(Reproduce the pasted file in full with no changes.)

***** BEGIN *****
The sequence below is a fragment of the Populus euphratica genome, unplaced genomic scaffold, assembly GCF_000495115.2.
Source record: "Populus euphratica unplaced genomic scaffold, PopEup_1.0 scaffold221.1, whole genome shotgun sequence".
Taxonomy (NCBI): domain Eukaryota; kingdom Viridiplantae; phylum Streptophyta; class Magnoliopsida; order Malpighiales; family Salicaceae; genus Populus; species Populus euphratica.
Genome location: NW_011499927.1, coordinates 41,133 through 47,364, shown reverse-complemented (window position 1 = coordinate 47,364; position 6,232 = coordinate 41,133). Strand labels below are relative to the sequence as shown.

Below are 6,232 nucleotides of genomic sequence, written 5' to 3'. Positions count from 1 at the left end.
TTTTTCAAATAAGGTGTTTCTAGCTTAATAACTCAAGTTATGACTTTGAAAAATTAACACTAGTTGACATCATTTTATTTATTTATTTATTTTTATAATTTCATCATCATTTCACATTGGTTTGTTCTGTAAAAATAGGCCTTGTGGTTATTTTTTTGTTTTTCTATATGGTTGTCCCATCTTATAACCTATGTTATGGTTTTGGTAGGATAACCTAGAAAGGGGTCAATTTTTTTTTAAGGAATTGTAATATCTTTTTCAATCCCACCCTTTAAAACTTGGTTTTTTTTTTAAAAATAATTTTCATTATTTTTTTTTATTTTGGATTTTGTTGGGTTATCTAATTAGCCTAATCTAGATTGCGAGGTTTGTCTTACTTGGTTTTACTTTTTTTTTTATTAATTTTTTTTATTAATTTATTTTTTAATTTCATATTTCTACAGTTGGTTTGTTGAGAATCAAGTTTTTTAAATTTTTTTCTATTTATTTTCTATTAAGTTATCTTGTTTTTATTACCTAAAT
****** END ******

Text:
The sequence below is a fragment of the Populus euphratica genome, unplaced genomic scaffold, assembly GCF_000495115.2.
Source record: "Populus euphratica unplaced genomic scaffold, PopEup_1.0 scaffold221.1, whole genome shotgun sequence".
Taxonomy (NCBI): domain Eukaryota; kingdom Viridiplantae; phylum Streptophyta; class Magnoliopsida; order Malpighiales; family Salicaceae; genus Populus; species Populus euphratica.
Genome location: NW_011499927.1, coordinates 41,133 through 47,364, shown reverse-complemented (window position 1 = coordinate 47,364; position 6,232 = coordinate 41,133). Strand labels below are relative to the sequence as shown.

Below are 6,232 nucleotides of genomic sequence, written 5' to 3'. Positions count from 1 at the left end.
TTTTTCAAATAAGGTGTTTCTAGCTTAATAACTCAAGTTATGACTTTGAAAAATTAACACTAGTTGACATCATTTTATTTATTTATTTATTTTTATAATTTCATCATCATTTCACATTGGTTTGTTCTGTAAAAATAGGCCTTGTGGTTATTTTTTTGTTTTTCTATATGGTTGTCCCATCTTATAACCTATGTTATGGTTTTGGTAGGATAACCTAGAAAGGGGTCAATTTTTTTTTAAGGAATTGTAATATCTTTTTCAATCCCACCCTTTAAAACTTGGTTTTTTTTTTAAAAATAATTTTCATTATTTTTTTTTATTTTGGATTTTGTTGGGTTATCTAATTAGCCTAATCTAGATTGCGAGGTTTGTCTTACTTGGTTTTACTTTTTTTTTTATTAATTTTTTTTATTAATTTATTTTTTAATTTCATATTTCTACAGTTGGTTTGTTGAGAATCAAGTTTTTTAAATTTTTTTCTATTTATTTTCTATTAAGTTATCTTGTTTTTATTACCTAAAT